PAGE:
Kitab Al-Hiyal. The Book of Ingenious Devices.

Ibn Shakir, The Banu (Sons of) Musa.

Book ID: 29273


4to. xi, 22 pp., of English text (introduction) + 442 pp., of Arabic text + 20 b/w plates + 103 figures, edited by Ahmad Y. Al-Hassan, with the collaboration of Mohammad Ali Khayyata & Mustafa Tamuri, publisher’s original wrappers, small cut to lower margin of pages 9-12 without loss, slightly rubbed at edges, biblio, index, Sources and Studies in the History of Arabic-Islamic Science. History of Technology, Series No 3. Book published on the occasion of the beginning of the fifteenth century of Hijra. Institute for the History of Arabic Science, University of Aleppo, 1981.


‘ In the Kitab al-Hiyal, three brothers—Muhammad, Ahmad, and al-Hasan bin Musa ibn Shakir, known as the Banu Musa (“sons of Moses”) describe some 100 devices. Sons of a respected astronomer, the brothers were supported by Baghdad’s ruler al-Ma’mun and his successors. Among their other notable projects was an initiative to measure the circumference of the earth, accomplished by walking the distance on a marked route for a one-degree shift in altitude of the Pole Star (which they did at two locations for accuracy). They reported a circumference of 24,000 miles, only slightly less than the modern figure of 24,902 miles. Individually and together, they also published noted treatises on geometry and mathematics, timekeeping, the nature of speech, and other topics.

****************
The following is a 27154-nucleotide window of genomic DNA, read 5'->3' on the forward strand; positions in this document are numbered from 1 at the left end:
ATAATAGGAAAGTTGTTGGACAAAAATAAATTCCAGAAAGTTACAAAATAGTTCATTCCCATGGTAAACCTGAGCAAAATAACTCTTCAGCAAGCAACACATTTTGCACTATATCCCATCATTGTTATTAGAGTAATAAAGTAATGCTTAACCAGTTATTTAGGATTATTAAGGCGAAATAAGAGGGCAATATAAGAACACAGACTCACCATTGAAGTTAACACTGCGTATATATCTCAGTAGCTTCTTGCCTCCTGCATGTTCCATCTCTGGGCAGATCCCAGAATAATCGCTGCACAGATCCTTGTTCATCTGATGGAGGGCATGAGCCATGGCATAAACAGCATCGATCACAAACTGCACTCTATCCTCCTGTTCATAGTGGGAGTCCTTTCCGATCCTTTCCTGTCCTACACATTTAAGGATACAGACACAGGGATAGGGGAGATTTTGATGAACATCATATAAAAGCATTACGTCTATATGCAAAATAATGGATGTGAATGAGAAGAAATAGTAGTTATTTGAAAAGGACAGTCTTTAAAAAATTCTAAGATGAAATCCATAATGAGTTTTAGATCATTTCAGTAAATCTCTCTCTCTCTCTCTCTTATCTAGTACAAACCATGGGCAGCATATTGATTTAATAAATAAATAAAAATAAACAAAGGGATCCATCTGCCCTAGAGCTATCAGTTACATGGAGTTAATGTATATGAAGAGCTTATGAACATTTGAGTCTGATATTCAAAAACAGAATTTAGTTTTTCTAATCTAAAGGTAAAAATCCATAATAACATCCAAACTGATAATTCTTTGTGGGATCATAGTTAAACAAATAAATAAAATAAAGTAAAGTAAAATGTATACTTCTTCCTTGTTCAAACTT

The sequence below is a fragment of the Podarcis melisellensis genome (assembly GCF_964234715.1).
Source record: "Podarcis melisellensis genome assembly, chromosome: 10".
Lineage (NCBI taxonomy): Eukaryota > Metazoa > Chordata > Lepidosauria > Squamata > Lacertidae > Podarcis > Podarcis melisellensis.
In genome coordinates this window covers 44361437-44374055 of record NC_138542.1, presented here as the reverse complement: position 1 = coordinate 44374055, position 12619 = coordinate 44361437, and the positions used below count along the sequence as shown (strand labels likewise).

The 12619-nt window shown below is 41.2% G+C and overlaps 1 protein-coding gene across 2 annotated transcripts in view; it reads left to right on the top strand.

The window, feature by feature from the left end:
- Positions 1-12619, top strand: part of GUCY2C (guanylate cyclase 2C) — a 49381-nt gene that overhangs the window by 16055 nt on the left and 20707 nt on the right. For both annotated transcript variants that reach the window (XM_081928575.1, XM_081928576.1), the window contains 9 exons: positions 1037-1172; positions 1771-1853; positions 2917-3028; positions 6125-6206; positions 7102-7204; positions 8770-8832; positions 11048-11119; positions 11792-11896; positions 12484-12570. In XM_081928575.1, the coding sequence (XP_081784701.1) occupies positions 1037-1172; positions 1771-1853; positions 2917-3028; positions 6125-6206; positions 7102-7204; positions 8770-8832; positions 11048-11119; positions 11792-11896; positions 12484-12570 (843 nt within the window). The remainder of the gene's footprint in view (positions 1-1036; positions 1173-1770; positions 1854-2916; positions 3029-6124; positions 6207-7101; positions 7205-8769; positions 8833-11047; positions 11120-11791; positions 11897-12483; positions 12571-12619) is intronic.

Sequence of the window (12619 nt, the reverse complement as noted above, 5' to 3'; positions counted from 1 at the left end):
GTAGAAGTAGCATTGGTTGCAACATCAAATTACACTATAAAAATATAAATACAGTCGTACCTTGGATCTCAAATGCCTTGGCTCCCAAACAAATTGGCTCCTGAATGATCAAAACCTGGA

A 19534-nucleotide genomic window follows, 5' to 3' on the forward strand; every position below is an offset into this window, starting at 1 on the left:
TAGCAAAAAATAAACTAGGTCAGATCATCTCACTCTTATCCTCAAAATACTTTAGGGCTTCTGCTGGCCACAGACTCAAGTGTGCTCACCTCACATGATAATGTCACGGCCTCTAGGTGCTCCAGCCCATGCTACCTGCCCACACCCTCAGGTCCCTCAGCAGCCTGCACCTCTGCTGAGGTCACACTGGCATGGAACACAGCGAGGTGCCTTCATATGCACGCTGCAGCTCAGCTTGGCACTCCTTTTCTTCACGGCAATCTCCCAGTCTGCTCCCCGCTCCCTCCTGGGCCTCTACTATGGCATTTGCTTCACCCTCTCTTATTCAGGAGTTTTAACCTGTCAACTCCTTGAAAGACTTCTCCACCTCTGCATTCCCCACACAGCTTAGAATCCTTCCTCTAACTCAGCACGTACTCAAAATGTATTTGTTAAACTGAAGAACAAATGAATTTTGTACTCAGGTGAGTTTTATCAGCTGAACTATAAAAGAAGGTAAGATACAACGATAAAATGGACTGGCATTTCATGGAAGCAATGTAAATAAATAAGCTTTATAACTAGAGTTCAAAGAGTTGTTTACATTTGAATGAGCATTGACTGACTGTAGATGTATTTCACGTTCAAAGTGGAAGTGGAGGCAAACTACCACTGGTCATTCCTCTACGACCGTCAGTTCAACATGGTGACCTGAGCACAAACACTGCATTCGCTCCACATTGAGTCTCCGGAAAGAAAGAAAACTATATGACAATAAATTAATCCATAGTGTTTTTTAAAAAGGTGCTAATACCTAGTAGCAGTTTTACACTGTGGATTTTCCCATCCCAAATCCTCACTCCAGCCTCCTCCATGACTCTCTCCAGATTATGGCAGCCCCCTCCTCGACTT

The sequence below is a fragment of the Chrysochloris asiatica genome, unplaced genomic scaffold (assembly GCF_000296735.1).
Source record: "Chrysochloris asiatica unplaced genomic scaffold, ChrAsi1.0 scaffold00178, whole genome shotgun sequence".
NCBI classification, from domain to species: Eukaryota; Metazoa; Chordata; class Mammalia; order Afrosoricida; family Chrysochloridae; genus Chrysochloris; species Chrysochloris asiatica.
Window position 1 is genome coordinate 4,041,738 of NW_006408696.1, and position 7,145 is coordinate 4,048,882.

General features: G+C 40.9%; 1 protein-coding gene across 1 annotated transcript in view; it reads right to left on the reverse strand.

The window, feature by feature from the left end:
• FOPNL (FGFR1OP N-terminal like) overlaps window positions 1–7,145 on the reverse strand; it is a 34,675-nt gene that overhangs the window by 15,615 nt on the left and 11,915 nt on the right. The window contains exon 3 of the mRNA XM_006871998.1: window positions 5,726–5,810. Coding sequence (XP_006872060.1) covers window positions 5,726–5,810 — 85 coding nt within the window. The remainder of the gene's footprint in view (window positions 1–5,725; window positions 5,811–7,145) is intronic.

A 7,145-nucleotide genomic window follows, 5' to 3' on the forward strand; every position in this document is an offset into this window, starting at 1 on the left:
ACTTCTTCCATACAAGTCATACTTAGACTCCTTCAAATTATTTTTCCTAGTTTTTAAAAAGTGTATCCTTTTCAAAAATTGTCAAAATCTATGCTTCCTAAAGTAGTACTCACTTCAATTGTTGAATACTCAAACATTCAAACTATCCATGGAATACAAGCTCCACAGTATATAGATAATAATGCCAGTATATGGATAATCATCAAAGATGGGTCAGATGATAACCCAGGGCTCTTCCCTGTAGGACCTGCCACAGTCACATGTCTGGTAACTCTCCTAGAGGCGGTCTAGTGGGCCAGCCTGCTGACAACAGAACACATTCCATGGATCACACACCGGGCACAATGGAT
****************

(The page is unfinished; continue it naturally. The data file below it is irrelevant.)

Written during a period characterised as a “golden age” of Islamic science, engineering, and medical discovery, along with linguistic, philosophical, and cultural advances, the Kitab al-Hiyal differs from scientific manuscripts of the era in its descriptions of useful and practical technologies. The term, “Islamic Golden Age” is of uncertain origin, but has been used widely since scholarship in the 1970s criticised long-standing Western perceptions of the Middle East and Asia as primitive or unscientific’. (Smithsonian Institute).

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